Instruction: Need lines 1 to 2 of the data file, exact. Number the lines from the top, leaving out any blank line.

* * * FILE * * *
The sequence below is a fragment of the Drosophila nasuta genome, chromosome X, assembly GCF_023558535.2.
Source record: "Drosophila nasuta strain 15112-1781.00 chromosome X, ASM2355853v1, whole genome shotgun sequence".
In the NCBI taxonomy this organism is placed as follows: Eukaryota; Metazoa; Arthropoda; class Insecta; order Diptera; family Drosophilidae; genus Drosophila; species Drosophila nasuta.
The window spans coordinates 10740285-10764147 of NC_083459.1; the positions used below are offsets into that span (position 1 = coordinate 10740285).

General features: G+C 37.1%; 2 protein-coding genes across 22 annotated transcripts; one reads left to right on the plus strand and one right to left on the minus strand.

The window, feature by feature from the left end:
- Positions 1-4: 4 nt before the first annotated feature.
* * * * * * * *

The sequence below is a fragment of the Drosophila nasuta genome, chromosome X, assembly GCF_023558535.2.
Source record: "Drosophila nasuta strain 15112-1781.00 chromosome X, ASM2355853v1, whole genome shotgun sequence".